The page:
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You are here: Home --> Forum Home --> Brewing Forum --> Gear/Equipment --> Brew Kettle

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San Diego, CA
23 Posts

So I got paid recently and desperately want to upgrade my brew kettle. Right now I have a 4 gallon kettle and for my 2.5 gallon brew days it gets tense when things come to a boil. I realize I could get FermCap but I just want a 5 gallon kettle either way. 

Some of you may have seen the post I made on reddit earlier about the 5 gallon kettle with ball valve on BrewInternational. For all it's sketchiness, it seems like a good deal, but I'm paralyzed with indecision. Through Amazon Prime, I can pay slightly less (after shipping) and get a decent looking stock pot with great reviews. 

Or should I just get a cheap $20 one with no ball valve? I can easily pour 2.5-3 gallons of wort into a fermenter so that's not an issue for me. I'm also eyeing a 5 gallon kettle because that's the most I'll be brewing for the foreseeable future. I don't want to and cannot go bigger in our current place, and when the lease is up here I'll be moving to college somewhere, but that's not for another year. 

Another consideration is that I have an electric range, but not an induction one. It's the kind with the electric coils. I get 3.5 gallons of wort to a very vigorous boil pretty fast with the current pot and it has a bit of an indent in the center. 

tl;dr - should I get a cheap kettle from a questionable source with a ball valve? Or should I get a higher rated kettle from a more trusted source without one? Is a ball valve in any way necessary for my small batch sizes? 

Posted 34 days ago.

314 Posts

There are no valves on my small setup I use a DIY siphon/manifold for lautering as well for the hopfiltering. It's a ring with slots sawn in and covered with stainless braid.

Regarding kettle size, do some calculations, assume a 2 hour boil on a big RIS, then add a decent amount of headspace. I've been using the same steel enamelled copper for some 30 years now, it's 27 liters and I brew 10 (boil ~13) incidentally 20, boil 23 liter.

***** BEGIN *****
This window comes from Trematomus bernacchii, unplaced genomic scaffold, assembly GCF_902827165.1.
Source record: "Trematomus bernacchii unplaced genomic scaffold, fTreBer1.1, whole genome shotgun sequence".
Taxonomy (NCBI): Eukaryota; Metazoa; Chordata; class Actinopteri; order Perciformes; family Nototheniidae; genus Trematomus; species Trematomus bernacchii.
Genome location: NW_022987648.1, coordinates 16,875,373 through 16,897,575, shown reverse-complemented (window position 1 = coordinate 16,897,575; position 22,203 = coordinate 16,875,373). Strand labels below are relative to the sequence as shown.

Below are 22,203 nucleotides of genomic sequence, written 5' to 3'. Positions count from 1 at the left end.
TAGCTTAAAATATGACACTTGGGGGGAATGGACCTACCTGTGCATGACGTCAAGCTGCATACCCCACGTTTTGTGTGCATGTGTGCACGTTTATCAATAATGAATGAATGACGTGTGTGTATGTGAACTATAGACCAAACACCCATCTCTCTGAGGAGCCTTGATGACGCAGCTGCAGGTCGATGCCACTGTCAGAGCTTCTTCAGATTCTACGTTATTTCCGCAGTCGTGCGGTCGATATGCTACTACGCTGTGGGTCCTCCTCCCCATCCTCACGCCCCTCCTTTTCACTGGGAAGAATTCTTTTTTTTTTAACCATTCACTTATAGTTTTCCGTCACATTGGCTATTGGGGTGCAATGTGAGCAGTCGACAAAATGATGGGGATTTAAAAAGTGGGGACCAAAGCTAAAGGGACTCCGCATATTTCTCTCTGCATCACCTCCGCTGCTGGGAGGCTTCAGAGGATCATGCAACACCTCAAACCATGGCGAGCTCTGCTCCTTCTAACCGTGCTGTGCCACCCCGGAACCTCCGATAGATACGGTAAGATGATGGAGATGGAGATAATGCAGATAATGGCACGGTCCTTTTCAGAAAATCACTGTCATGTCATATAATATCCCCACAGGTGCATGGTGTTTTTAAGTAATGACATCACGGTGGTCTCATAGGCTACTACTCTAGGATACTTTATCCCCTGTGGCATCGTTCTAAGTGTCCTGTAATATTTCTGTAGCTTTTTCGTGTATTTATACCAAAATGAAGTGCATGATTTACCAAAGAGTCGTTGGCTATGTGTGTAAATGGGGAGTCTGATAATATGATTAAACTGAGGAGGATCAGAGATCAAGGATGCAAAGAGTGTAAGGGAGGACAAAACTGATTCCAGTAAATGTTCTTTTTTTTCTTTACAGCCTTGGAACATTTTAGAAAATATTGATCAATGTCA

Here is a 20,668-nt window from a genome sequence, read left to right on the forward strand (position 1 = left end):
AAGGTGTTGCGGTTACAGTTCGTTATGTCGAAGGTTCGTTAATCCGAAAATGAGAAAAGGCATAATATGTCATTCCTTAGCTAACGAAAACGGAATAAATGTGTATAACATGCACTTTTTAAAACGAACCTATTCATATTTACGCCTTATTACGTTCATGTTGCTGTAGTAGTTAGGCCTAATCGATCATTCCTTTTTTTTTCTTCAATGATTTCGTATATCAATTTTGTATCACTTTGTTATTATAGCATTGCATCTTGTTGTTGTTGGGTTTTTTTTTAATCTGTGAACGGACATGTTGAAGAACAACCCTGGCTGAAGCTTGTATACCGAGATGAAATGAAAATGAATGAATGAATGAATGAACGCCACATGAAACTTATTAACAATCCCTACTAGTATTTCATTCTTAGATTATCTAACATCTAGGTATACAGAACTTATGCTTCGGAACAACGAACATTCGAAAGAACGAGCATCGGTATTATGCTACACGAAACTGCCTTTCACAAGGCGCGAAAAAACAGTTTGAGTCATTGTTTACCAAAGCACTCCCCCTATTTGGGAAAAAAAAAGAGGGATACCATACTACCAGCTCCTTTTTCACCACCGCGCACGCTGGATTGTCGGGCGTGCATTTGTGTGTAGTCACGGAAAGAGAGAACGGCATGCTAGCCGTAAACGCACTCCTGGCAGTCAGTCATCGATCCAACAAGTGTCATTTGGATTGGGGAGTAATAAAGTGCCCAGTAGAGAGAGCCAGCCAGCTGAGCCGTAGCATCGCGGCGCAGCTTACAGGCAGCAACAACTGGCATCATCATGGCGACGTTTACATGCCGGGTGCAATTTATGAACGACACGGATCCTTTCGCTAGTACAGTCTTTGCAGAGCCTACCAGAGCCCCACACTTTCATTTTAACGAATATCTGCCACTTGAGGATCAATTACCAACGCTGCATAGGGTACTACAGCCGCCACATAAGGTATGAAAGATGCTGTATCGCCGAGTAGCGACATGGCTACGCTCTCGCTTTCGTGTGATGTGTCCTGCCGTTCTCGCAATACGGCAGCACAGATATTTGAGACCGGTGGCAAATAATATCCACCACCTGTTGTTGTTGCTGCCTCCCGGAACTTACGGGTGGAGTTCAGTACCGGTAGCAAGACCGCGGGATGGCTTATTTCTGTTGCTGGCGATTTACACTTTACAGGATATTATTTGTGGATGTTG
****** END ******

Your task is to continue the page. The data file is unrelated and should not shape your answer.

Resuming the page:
The important parts in a kettle are the thickness and quality to the bottom and the way it is connected to the side wall. At this joint heat will accumulate and wort will get sticky there

Posted 34 days ago.

Charter Member
Birmingham, AL
2480 Posts

I have a 44 quart pot with no valve of any sort (I typically do 5.5-7 gallon batches); if you don't mind picking up and dumping (which is easier to do with a smaller pot), then there is no real reason to get a valve.

If you don't plan to ever go over 2.5 gallon batches, then a 5 gallon pot is plenty.  That said, I'm a believer in good gear - I'd personally pay more for a better pot.  As the proverb goes - "The bitterness of poor quality remains long after the sweetness of low price is forgotten."

Also - if you ARE going to buy from Amazon?  Please consider using an affiliate link for this site.  Prices will be identical, but we'll get referral credit.  :)

Posted 34 days ago.
Edited 34 days ago by homebrewdad

Charter Member
The Internet
314 Posts

I kind of agree with ingoogni and HBD here.  In general, 2x the size of your normal batch is fine.  If you're planning on BIAB, you might want to size it 3x to accommodate larger grain bills.  The longer I brew, the more I despise threaded ports and weldless ports are just a mistake from the get go.  If you're going for a ported vessel, spend the money to make it a threadless port aka a triclamp port.  If that's out of budget, re-evaluate your brew day and see how you can make due with no ports.  The smoother your surfaces are, the easier they are to clean and maintain as sanitary.  

Posted 34 days ago.

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